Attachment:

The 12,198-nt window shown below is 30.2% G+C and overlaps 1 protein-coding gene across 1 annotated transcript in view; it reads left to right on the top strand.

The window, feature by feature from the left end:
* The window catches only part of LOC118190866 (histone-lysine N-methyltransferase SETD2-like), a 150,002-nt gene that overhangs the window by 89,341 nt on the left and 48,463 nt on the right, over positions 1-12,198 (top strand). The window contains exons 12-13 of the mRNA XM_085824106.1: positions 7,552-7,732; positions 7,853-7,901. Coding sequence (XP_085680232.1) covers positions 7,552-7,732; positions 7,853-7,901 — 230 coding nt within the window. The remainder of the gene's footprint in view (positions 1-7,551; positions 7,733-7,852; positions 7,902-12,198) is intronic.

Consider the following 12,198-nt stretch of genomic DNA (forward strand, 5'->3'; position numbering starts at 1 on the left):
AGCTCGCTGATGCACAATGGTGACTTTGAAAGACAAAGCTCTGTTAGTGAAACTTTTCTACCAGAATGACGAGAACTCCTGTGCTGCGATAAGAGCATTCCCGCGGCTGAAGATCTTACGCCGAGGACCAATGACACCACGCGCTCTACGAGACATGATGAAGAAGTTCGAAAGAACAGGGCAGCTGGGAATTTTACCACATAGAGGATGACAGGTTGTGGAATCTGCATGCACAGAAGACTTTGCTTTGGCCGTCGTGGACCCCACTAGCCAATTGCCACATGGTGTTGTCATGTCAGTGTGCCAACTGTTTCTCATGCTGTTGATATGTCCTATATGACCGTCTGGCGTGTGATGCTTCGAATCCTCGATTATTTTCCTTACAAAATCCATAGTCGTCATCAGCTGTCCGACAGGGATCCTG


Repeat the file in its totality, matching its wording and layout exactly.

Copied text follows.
The 12,198-nt window shown below is 30.2% G+C and overlaps 1 protein-coding gene across 1 annotated transcript in view; it reads left to right on the top strand.

The window, feature by feature from the left end:
* The window catches only part of LOC118190866 (histone-lysine N-methyltransferase SETD2-like), a 150,002-nt gene that overhangs the window by 89,341 nt on the left and 48,463 nt on the right, over positions 1-12,198 (top strand). The window contains exons 12-13 of the mRNA XM_085824106.1: positions 7,552-7,732; positions 7,853-7,901. Coding sequence (XP_085680232.1) covers positions 7,552-7,732; positions 7,853-7,901 — 230 coding nt within the window. The remainder of the gene's footprint in view (positions 1-7,551; positions 7,733-7,852; positions 7,902-12,198) is intronic.

Consider the following 12,198-nt stretch of genomic DNA (forward strand, 5'->3'; position numbering starts at 1 on the left):
AGCTCGCTGATGCACAATGGTGACTTTGAAAGACAAAGCTCTGTTAGTGAAACTTTTCTACCAGAATGACGAGAACTCCTGTGCTGCGATAAGAGCATTCCCGCGGCTGAAGATCTTACGCCGAGGACCAATGACACCACGCGCTCTACGAGACATGATGAAGAAGTTCGAAAGAACAGGGCAGCTGGGAATTTTACCACATAGAGGATGACAGGTTGTGGAATCTGCATGCACAGAAGACTTTGCTTTGGCCGTCGTGGACCCCACTAGCCAATTGCCACATGGTGTTGTCATGTCAGTGTGCCAACTGTTTCTCATGCTGTTGATATGTCCTATATGACCGTCTGGCGTGTGATGCTTCGAATCCTCGATTATTTTCCTTACAAAATCCATAGTCGTCATCAGCTGTCCGACAGGGATCCTG